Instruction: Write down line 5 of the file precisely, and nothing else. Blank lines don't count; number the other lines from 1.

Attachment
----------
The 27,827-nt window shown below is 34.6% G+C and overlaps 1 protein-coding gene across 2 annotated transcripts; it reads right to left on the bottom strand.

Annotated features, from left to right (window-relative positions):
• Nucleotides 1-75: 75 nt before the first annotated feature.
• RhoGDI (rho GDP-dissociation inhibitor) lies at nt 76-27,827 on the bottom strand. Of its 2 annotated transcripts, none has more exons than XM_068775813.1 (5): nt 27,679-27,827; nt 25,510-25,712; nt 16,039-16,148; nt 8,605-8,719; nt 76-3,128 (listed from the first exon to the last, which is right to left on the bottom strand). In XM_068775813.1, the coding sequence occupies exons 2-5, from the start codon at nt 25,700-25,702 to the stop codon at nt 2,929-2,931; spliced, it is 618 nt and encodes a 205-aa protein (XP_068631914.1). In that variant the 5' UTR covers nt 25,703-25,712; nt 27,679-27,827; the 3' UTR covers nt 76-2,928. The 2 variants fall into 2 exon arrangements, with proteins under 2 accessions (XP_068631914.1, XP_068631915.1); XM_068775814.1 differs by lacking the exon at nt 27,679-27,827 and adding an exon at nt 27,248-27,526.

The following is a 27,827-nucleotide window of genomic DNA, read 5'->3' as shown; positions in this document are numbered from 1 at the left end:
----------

The following is a 27,827-nucleotide window of genomic DNA, read 5'->3' as shown; positions in this document are numbered from 1 at the left end: